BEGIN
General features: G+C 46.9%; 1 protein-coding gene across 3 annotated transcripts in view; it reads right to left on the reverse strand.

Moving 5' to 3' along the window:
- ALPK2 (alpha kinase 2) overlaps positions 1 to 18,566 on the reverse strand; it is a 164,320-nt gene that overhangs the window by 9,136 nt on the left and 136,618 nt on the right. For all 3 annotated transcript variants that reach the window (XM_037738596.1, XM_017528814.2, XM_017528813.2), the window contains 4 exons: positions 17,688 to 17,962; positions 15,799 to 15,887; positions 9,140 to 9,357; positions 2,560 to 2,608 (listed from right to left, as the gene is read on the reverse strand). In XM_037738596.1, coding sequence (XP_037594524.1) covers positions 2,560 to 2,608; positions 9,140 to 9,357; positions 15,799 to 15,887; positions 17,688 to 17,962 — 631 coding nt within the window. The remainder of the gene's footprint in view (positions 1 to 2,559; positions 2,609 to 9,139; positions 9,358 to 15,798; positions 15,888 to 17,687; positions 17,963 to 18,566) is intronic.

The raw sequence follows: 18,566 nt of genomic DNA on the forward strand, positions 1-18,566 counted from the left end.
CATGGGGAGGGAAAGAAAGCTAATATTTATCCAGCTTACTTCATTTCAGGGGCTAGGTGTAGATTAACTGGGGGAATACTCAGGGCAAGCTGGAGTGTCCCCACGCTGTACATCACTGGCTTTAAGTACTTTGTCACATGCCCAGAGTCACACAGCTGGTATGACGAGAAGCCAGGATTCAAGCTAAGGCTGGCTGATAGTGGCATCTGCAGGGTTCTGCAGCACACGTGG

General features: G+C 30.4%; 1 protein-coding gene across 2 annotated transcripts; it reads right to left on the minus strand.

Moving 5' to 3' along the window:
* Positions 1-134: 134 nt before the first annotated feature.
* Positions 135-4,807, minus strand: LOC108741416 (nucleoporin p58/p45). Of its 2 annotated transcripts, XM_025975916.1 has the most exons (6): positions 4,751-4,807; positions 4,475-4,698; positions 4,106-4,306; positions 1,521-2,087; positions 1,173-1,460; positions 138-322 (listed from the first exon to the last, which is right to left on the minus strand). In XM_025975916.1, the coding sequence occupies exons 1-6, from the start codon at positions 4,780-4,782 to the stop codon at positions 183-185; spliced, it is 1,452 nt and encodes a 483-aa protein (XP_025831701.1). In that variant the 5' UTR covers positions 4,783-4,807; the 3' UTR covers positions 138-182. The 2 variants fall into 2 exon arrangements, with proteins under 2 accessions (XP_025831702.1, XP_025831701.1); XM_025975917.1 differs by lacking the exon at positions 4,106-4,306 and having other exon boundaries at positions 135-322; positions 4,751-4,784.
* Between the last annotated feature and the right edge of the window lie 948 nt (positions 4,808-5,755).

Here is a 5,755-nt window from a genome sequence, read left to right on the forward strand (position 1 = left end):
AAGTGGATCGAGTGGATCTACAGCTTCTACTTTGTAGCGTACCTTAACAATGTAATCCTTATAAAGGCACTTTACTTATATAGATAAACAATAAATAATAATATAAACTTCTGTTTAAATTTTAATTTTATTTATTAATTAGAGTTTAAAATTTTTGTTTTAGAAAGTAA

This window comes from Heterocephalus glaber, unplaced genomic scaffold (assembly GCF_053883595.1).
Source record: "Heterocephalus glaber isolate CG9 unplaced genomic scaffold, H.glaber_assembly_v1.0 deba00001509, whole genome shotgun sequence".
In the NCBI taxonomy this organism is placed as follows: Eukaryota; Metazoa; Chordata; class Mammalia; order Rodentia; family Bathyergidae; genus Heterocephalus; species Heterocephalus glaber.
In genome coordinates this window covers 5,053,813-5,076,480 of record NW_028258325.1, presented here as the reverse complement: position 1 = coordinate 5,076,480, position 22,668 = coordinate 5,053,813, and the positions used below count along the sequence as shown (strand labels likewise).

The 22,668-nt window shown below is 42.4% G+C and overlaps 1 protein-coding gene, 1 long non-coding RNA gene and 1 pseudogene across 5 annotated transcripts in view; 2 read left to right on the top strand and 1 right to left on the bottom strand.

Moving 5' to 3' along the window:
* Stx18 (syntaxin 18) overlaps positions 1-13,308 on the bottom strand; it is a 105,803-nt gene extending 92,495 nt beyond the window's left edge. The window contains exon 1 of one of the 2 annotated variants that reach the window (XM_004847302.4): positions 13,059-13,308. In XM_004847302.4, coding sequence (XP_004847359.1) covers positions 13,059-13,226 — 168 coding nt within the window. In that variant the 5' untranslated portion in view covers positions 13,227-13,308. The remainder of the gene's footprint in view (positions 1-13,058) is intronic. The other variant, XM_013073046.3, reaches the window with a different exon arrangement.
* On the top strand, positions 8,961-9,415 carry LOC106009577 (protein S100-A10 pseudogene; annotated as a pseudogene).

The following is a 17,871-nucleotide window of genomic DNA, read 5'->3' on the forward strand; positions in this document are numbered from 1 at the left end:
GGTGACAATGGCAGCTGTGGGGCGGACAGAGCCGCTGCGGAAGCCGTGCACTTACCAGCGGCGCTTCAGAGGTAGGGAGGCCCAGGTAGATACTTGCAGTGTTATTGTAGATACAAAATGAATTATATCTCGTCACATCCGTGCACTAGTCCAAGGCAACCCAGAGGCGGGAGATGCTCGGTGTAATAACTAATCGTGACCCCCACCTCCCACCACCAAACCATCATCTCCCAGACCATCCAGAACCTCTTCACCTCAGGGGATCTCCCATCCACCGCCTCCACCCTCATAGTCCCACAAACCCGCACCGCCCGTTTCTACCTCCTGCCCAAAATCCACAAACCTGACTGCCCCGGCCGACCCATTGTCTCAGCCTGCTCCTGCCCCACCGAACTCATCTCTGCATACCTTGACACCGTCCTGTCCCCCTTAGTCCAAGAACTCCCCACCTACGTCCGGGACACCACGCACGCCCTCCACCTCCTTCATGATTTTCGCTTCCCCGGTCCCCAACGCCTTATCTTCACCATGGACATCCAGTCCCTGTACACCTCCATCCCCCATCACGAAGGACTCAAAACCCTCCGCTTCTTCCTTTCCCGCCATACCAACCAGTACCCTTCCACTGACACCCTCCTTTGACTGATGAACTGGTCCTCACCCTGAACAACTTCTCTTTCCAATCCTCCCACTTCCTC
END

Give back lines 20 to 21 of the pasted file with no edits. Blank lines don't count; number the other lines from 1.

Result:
* On the top strand, positions 8,961-9,415 carry LOC106009577 (protein S100-A10 pseudogene; annotated as a pseudogene).

The following is a 17,871-nucleotide window of genomic DNA, read 5'->3' on the forward strand; positions in this document are numbered from 1 at the left end: